The best parts of the series are the characters and the fact that they take precedent over the machines. For the machines to work, the people must pilot them and other people must help guide them, and others still must repair them. The people make the machines work and it only makes sense that they make the series work, too. In addition, it stands to reason that labor units are not always causing problems every day. You may get your drunk driving labor incident or a labor unit robbing a bank and even occasionally some more advanced units hunting down the Patlabor units, but there are so many instances where the gang must solve crimes without the need to use their machines and there are also so many tales that have nothing to do with crime, but are just geared toward showcasing the characters and their advancement in the story. Plain and simple; this is a cop show that happens to use mecha elements, so there are no over-the-top battles in every episode and despite this, no viewer should be bored, because the writing is so well done that it should keep the viewer’s attention before and after some of the mecha battles.
The final volumes of Patlabor prove this. In addition to the final part in the tale of the Griffin, a super labor unit that almost destroys the Ingrams, viewers will see Noa track down a dangerous criminal without Alphonse. Also, there is a hilarious tale that has the gang scouring the sewers for an intruder only to come up against rats and a crocodile leading to a chase scene right out of an old cartoon show like Scooby Doo. There is also a very realistic sounding tale about how the Ohta’s recklessness causes problems with the division’sinsurancee for the Ingram units. Just the ideas they have for stories fit so perfectly into what the show is about. There are also some funny tales about two bumbling environmentalists who plan to blow up a building to have their message heard and a tale of three strangely likeable thieves. The funniest tale may involve a news crew’s story of Noa, poking fun of reality television before reality television even really existed.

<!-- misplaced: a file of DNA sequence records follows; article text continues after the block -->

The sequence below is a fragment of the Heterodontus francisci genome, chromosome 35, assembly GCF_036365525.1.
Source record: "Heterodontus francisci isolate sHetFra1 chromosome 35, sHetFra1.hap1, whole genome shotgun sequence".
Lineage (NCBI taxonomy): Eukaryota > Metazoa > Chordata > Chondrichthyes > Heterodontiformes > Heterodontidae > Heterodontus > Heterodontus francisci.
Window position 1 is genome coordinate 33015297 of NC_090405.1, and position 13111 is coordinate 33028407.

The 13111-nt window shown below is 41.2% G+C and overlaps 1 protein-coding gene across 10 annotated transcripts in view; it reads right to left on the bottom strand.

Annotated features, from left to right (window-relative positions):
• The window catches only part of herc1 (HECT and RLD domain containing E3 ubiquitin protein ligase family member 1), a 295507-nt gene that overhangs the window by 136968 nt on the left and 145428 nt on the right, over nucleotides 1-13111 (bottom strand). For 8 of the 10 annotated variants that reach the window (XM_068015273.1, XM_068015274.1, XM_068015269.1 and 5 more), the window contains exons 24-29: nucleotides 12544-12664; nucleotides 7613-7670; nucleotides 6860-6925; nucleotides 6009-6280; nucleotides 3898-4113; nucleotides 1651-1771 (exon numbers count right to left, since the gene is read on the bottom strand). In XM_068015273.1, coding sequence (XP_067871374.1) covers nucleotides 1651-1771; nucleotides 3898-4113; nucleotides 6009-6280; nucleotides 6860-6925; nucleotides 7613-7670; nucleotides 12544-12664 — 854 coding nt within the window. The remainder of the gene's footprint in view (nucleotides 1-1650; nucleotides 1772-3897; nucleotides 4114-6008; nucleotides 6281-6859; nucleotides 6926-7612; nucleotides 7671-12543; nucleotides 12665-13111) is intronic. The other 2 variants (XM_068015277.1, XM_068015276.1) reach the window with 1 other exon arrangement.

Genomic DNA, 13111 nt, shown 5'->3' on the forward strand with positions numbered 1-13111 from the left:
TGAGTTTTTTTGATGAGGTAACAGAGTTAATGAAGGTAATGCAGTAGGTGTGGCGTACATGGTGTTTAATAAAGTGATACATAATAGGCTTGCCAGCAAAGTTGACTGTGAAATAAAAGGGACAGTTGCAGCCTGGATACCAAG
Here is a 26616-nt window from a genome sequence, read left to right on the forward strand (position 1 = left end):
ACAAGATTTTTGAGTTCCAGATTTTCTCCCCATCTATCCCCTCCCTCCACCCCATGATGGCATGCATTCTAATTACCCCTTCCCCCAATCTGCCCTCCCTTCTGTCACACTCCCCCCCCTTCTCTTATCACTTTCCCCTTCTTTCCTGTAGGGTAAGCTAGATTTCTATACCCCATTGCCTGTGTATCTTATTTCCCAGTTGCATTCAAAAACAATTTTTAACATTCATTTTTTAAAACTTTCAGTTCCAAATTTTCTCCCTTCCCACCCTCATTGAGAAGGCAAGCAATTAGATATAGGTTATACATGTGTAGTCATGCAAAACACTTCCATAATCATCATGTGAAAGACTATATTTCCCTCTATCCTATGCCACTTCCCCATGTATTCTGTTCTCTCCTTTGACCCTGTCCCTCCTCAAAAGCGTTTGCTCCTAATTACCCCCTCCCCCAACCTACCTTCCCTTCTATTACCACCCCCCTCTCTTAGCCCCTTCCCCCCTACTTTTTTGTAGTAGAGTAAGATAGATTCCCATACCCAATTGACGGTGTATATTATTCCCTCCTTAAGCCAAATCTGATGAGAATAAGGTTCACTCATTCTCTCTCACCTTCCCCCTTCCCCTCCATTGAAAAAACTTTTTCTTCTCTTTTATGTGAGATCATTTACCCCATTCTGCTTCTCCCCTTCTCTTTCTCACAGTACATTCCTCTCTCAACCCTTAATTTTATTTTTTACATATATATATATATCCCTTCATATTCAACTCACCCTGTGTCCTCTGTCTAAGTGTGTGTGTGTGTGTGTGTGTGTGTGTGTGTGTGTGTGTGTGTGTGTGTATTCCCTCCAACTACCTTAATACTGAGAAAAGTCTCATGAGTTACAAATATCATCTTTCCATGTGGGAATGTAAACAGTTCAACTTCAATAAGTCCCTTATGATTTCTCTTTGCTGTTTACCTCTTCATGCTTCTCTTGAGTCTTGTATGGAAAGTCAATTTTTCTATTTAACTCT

However, things always come about full-circle and the themes of earlier episodes find their way into the final episodes, as Noa must prove Alphonse’s worth in the face of new and improved technology. It all culminates in a final tale as the new model Zero and the Ingram units compete while working together to stop a terrorist that seems to have the upper hand on them all. The struggle to keep Alphonse changes Noa for the better, rounding out her character from the naïve, unsure former self in the first episodes to the strong woman she ends up being in the end. It was nice to have machines, explosions and conflict entertain me for 47 episodes, but the true story of Patlabor is Noa. What a great way to end a great series, but with Patlabor: The New Files now on DVD, there is still some great anime that, just like its predecessors, will stand the test of time for a new generation of fans to enjoy.